opened the-jar and all-the-evils…flew-out. Today, the-phrase ‘to open Pandora’s box’ means to-perform an-
action, which may-seem small or innocent, but that turns-out, to-have severely-detrimental and far-reaching,
negative-consequences (Wikipedia, Pandora Box). This-research, however, will-attempt to-open the-box,
optimistically, with no-severely-detrimental and far-reaching negative-consequences, but, on a-contrarily, for
the-benefits to-potential-readers, of this-paper. To-this-end, the-authors will-try, to-demystify plagiarism, so that
the-readers will-be-able, to-make their-own, better-informed-decisions, when dealing, face-to-face, with the-
menace.
Plagiarism has-been a-serious and widely-condemned-epidemic; devastating institutions of higher
learning, all-over-the-globe (Reinhardt et al., 2015), which, un-questionably, constitutes an- actual-threat, to the-
strengthening of global-authentic-scholarship. Moreover, it-has-been-suggested that academic dishonesty,
including plagiarism, is growing, requiring universities to-devote, increasing-time and resources, to-combat-it
(Carroll, 2005; O’Connor, 2003; Park, 2003; James et al., 2002). The- understanding of various-perspectives, of
the-phenomenon, is vital, for finding long-lasting-solutions. It-is alongside this notion; therefore, that this-study
investigated awareness and perception of engineering faculty, on plagiarism.
The-research is intended to-provide some-helpful-illuminations, on the-subject-matter and, expectantly,
helping to-reduce the-likelihood of plagiarism, among-faculty or other, potential-readers.
2. Materials and Methods
The-current-study is a-cross-sectional-survey, conducted in an-institutional-setting. The-research adopted an-
explanatory-approach of descriptive-survey research-design. The-study was superfically-divided into 3
sequential-parts, which shown in self-explanatory Figure 1, according to Starovoytova & Namango (2016 b).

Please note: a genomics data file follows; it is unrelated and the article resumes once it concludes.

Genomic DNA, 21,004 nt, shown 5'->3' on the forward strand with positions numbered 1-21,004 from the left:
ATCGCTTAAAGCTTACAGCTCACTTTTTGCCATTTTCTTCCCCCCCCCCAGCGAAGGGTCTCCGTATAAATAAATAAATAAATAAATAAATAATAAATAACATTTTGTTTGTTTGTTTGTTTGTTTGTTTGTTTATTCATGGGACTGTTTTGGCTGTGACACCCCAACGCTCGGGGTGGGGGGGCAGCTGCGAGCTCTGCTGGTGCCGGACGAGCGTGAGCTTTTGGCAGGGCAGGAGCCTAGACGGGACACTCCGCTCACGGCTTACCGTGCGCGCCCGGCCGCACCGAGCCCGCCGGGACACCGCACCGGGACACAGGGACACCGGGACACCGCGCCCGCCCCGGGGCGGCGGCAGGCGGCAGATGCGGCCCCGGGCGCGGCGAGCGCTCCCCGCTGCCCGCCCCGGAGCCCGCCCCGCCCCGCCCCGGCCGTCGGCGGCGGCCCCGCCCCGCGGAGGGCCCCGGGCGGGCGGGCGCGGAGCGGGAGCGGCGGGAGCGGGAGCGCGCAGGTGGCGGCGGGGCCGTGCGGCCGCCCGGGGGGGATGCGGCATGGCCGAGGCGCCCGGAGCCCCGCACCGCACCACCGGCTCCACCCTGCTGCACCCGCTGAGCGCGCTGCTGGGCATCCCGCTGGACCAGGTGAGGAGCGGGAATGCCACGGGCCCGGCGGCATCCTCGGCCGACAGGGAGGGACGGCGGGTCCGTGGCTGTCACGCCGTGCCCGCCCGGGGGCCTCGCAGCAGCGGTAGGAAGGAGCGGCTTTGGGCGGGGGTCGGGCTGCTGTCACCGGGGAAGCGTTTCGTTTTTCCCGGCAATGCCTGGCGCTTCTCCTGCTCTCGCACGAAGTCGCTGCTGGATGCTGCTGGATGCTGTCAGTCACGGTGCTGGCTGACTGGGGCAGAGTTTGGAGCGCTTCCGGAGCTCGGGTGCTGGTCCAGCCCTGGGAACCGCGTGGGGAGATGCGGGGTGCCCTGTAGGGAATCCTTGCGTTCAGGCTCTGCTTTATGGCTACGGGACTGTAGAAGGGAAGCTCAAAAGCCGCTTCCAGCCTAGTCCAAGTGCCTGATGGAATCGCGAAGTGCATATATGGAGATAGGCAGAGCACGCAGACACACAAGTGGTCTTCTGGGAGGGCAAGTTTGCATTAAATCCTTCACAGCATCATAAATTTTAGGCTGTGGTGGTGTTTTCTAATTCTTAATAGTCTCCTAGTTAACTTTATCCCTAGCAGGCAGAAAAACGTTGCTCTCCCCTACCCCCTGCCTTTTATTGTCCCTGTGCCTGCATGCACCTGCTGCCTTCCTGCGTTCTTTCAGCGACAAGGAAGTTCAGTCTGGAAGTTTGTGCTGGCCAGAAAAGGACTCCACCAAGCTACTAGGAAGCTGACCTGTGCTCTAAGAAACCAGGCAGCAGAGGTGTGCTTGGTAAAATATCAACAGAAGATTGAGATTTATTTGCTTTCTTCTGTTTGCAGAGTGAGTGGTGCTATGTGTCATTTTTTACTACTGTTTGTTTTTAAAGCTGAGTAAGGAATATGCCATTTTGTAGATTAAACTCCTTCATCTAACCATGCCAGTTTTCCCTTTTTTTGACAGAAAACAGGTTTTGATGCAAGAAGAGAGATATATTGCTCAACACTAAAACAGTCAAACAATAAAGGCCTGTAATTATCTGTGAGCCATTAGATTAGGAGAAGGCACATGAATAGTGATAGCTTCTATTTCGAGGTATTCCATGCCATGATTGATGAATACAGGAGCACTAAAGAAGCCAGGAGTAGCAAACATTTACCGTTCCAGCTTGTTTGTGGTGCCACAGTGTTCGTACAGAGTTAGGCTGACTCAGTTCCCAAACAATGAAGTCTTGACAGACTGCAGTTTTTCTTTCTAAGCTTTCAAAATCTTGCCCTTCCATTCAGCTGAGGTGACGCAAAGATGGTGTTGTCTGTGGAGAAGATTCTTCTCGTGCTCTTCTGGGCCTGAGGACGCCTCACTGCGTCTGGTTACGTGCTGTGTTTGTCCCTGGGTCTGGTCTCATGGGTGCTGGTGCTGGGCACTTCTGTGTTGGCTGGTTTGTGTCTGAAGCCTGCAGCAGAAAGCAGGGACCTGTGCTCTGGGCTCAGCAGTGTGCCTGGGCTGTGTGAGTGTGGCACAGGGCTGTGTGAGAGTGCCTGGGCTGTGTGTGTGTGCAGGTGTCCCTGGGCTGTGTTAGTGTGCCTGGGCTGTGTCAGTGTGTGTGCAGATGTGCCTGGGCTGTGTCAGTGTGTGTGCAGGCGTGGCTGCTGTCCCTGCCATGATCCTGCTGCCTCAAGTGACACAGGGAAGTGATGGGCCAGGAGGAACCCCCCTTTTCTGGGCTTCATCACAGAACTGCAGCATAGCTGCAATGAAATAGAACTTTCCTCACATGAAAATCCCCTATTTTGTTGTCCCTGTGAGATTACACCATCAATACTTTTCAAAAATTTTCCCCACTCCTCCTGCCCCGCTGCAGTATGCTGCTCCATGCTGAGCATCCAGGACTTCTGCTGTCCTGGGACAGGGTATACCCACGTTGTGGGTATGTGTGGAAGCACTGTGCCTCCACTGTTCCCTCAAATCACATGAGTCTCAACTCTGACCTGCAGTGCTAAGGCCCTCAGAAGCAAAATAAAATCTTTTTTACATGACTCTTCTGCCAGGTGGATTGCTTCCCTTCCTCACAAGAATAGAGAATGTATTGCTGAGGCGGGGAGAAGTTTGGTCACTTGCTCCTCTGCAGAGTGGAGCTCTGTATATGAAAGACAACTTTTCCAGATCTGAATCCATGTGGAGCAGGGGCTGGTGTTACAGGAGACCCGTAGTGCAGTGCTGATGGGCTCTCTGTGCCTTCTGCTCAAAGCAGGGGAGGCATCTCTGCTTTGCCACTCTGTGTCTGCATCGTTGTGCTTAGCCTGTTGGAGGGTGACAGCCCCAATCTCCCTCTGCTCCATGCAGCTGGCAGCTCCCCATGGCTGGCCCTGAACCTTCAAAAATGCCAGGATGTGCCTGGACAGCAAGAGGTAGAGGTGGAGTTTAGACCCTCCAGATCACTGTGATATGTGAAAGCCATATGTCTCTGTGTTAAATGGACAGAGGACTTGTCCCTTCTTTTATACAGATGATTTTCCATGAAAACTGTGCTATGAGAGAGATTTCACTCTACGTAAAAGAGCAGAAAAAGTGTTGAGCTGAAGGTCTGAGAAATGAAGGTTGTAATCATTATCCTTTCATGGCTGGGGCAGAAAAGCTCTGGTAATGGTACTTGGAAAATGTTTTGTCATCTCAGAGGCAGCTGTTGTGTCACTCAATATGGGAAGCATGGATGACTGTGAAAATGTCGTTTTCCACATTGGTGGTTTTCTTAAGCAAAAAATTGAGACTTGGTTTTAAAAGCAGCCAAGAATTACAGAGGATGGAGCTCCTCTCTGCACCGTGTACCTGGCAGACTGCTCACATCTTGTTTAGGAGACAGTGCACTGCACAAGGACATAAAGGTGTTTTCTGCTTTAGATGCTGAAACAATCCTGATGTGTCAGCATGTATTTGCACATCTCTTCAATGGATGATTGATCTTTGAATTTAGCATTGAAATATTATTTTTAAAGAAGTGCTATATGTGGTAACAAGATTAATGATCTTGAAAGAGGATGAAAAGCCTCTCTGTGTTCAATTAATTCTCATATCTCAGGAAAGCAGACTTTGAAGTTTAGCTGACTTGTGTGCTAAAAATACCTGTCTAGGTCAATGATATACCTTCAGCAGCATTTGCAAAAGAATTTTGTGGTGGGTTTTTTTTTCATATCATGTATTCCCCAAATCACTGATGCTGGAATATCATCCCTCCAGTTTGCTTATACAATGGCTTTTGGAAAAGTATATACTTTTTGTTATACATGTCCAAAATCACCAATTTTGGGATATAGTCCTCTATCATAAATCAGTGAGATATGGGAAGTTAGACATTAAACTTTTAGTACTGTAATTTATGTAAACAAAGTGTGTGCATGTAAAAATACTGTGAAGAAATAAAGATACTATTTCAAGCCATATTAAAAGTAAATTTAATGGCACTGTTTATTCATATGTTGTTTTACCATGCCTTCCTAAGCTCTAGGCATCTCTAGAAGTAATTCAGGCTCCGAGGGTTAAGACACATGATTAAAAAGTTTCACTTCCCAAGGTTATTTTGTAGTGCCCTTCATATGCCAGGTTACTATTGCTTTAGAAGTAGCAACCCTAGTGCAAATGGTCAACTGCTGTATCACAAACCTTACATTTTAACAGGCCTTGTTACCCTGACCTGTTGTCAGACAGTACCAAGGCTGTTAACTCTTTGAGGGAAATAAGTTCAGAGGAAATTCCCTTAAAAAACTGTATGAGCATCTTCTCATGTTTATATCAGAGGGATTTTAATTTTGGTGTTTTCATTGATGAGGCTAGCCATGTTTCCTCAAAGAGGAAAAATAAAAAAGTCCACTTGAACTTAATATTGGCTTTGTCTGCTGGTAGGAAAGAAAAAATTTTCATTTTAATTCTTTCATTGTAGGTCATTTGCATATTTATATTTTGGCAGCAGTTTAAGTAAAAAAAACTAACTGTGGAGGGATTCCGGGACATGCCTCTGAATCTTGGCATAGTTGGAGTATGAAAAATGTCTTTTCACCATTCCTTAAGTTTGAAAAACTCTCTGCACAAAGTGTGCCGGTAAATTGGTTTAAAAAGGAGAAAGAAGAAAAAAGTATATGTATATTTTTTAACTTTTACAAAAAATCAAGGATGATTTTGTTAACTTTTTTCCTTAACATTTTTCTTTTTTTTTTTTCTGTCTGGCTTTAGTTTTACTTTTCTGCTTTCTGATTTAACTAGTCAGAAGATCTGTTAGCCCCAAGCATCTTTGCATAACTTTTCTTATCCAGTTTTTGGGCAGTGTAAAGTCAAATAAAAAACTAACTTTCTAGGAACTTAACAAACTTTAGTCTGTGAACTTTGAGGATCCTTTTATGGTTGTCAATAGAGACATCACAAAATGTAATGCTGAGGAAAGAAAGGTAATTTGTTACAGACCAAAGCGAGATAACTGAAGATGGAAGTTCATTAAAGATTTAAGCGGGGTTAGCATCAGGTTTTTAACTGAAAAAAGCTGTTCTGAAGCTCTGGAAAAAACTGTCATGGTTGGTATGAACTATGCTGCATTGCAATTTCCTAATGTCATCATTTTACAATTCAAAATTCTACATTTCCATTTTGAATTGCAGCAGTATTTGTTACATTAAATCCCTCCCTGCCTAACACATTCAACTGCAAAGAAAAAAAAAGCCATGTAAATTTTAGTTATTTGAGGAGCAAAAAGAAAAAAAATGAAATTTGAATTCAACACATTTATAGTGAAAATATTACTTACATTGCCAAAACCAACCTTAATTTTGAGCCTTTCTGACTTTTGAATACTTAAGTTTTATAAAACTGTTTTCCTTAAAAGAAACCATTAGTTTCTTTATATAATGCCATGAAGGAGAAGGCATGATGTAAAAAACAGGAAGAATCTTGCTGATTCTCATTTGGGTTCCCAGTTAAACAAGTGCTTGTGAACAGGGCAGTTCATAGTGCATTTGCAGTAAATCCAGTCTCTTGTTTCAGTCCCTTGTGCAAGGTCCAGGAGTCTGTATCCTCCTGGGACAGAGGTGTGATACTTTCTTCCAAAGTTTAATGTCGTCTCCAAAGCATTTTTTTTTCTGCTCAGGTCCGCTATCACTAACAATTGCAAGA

.
Figure 1: Sequential-parts of the study (Starovoytova & Namango, 2016 b).
2.1. A theory and a tool relevant to the study
Cheating-behavior, including plagiarism, is relevant to a-variety of theories and models (see Starovoytova et al,
2016). This-study, however, relied on the-Situation-Awareness-Theory, to-explain the-associations of the-main-
variables.
Situation-Awareness-Theory: Stanton et al. (2001), cited Gilson (1995) and pointed-out, that the idea,
behind situation-awareness, was conceived during the-World-War I, on the-importance of gaining an- awareness
of an-enemy, before the-enemy gains a-similar-awareness of you. The-theory further pointed-out, that in-order
for people, to-maintain an-adequate-awareness, about a-system status/phenomenon, the-development of events,
in those-areas must-be-tracked, as they unfold. Situation-awareness is the- appropriate-awareness, of a-situation,
or event. It-is the-perception of the-elements, in-the-environment, within a-specific-time and space, the
perception of their-meaning and anticipation, of their-status, in the future (Endsley, 1988).
This-theory, on-awareness and perception, is relevant to-the-study, as it explains the-relationship
between, awareness and perception. The-theory, therefore, projects attitudinal-disposition of faculty and
environmental-factors, as-predictors of plagiarism. Institutional-policies, core-values, legal-frameworks, actual-